So the question becomes, what is the proper use of the word ark, when it’s uses runs the gamut from a small basket to a gigantic boat?
It’s here that we showed that the one common use of the word isn’t in it’s strict definition, but rather what it represented. The first ark, was the gigantic boat known as Noah’s Ark; it represented God’s regret that judgment had to come to humanity. The second ark, Moses’ basket at three months old, represented God hearing the cries of humanity. The finally ark, commonly referred to as the Ark of the Covenant, represented God’s desire to have his presence dwell with humanity.

The manger is an ark, not because it uses the Hebrew or Greek words for ark, but rather because it encompasses all of these ideas into itself.

What do I mean by that?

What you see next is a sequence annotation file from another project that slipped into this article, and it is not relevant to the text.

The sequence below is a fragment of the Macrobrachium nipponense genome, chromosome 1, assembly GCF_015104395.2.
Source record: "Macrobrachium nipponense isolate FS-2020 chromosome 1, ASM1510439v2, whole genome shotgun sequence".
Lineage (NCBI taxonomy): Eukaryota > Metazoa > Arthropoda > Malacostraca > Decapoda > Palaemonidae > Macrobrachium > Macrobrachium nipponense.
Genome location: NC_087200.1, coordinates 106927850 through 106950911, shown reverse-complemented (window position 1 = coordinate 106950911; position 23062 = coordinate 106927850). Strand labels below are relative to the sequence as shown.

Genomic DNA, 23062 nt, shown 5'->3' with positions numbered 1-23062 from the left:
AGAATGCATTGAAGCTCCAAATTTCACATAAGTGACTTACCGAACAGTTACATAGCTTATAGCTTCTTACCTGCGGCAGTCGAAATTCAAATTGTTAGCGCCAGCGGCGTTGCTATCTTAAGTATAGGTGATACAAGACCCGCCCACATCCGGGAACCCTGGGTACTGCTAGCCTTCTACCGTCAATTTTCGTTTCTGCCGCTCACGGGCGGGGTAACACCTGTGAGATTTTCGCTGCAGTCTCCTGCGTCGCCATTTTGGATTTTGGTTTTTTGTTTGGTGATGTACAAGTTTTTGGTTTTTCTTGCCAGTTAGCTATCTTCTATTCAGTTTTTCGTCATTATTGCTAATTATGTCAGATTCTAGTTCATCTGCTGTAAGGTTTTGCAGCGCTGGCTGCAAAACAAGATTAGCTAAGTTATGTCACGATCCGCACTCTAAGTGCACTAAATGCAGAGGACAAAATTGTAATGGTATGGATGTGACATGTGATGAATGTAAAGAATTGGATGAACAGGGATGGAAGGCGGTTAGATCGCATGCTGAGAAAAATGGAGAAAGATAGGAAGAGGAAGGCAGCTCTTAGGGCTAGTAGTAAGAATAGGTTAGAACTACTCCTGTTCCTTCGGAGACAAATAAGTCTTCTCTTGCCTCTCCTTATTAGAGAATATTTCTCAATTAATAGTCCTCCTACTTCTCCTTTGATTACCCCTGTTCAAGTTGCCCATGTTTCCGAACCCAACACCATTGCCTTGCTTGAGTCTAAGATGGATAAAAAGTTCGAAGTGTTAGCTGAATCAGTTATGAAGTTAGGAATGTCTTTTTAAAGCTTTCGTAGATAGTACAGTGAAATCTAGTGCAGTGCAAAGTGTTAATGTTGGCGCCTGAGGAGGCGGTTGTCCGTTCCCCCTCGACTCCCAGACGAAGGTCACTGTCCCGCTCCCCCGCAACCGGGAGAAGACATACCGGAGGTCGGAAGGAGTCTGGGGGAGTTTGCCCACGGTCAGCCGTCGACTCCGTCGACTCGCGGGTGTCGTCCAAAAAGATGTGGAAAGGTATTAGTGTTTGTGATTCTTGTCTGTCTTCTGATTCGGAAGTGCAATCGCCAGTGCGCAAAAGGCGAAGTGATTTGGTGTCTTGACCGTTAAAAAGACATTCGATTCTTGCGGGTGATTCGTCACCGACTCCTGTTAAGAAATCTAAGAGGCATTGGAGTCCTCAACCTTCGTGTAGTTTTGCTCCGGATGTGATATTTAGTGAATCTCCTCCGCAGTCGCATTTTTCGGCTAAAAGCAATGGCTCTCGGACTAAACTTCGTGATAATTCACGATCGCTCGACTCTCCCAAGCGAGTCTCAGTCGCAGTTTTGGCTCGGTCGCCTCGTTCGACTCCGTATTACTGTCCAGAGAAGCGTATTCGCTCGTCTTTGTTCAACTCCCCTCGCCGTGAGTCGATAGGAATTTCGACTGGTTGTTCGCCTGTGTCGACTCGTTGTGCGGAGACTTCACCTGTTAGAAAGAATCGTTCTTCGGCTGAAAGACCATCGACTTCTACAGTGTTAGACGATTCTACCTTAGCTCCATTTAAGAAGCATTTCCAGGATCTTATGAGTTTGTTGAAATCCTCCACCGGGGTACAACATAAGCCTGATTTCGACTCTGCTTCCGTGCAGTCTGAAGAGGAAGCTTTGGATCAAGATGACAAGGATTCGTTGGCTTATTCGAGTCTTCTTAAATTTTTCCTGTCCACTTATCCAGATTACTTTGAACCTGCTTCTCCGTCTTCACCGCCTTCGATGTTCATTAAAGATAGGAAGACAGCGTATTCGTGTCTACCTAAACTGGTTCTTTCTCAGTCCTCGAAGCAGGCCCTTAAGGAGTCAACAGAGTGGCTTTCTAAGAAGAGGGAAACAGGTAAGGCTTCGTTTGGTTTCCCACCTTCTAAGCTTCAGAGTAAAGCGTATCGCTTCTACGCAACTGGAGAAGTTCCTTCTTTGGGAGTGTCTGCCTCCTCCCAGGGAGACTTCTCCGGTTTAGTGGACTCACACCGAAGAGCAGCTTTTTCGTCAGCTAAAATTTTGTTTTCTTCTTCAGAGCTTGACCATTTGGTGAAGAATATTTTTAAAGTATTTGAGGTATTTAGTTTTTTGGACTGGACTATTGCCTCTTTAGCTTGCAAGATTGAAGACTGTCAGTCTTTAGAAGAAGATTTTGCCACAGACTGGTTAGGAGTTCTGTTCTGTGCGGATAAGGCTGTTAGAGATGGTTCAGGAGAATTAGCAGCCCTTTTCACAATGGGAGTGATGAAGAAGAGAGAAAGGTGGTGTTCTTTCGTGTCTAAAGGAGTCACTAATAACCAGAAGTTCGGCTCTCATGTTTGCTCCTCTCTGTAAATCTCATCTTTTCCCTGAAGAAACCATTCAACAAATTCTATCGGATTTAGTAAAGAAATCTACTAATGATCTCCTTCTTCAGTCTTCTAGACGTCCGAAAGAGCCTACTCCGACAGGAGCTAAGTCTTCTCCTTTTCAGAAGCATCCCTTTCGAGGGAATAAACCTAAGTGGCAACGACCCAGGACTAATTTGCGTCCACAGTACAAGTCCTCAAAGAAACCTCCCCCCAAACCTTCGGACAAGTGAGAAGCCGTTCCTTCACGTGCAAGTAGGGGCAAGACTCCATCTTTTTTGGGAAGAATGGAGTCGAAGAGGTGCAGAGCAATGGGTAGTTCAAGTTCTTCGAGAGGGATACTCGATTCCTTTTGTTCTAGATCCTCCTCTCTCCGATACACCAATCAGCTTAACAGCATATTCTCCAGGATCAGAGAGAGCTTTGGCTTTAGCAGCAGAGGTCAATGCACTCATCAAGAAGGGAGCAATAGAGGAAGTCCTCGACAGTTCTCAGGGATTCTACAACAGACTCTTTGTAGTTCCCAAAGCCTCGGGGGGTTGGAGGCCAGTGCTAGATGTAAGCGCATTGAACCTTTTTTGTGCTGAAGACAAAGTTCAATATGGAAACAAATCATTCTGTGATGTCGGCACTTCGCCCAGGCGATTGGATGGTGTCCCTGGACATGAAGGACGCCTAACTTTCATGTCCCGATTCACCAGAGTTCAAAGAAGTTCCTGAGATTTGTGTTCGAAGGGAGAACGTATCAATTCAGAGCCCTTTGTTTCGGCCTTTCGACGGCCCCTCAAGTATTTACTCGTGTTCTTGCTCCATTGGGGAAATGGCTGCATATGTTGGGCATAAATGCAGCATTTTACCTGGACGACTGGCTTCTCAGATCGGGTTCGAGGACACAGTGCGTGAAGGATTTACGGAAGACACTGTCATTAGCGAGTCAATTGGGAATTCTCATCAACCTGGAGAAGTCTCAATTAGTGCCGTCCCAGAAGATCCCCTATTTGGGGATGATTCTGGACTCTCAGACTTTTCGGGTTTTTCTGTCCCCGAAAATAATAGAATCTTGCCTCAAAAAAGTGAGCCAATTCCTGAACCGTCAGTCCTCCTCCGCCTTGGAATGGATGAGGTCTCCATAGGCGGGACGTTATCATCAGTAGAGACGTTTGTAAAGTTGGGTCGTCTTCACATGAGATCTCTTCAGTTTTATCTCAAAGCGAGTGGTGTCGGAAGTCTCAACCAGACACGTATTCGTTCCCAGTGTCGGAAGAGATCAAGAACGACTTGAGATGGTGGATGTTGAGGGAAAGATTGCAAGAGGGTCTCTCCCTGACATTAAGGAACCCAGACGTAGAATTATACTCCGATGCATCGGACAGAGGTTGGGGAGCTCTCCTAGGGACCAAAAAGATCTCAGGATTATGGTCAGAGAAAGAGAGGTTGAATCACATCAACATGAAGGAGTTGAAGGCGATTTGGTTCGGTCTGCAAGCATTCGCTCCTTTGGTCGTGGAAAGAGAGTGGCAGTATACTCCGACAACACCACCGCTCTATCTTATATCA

First, let’s take a look at God’s regret that judgment has to come. Speaking of the coming Messiah, the prophet Isaiah writes in his 53rd chapter, “2 He grew up before him like a tender shoot, and like a root out of dry ground. He had no beauty or majesty to attract us to him, nothing in his appearance that we should desire him. 3 He was despised and rejected by mankind, a man of suffering, and familiar with pain. Like one from whom people hide their faces he was despised, and we held him in low esteem. 4 Surely he took up our pain and bore our suffering, yet we considered him punished by God, stricken by him, and afflicted. 5 But he was pierced for our transgressions, he was crushed for our iniquities; the punishment that brought us peace was on him, and by his wounds we are healed. 6 We all, like sheep, have gone astray, each of us has turned to our own way; and the Lord has laid on him the iniquity of us all. 7 He was oppressed and afflicted, yet he did not open his mouth; he was led like a lamb to the slaughter, and as a sheep before its shearers is silent, so he did not open his mouth. 8 By oppression and judgment he was taken away. Yet who of his generation protested? For he was cut off from the land of the living; for the transgression of my people he was punished. 9 He was assigned a grave with the wicked, and with the rich in his death, though he had done no violence, nor was any deceit in his mouth.”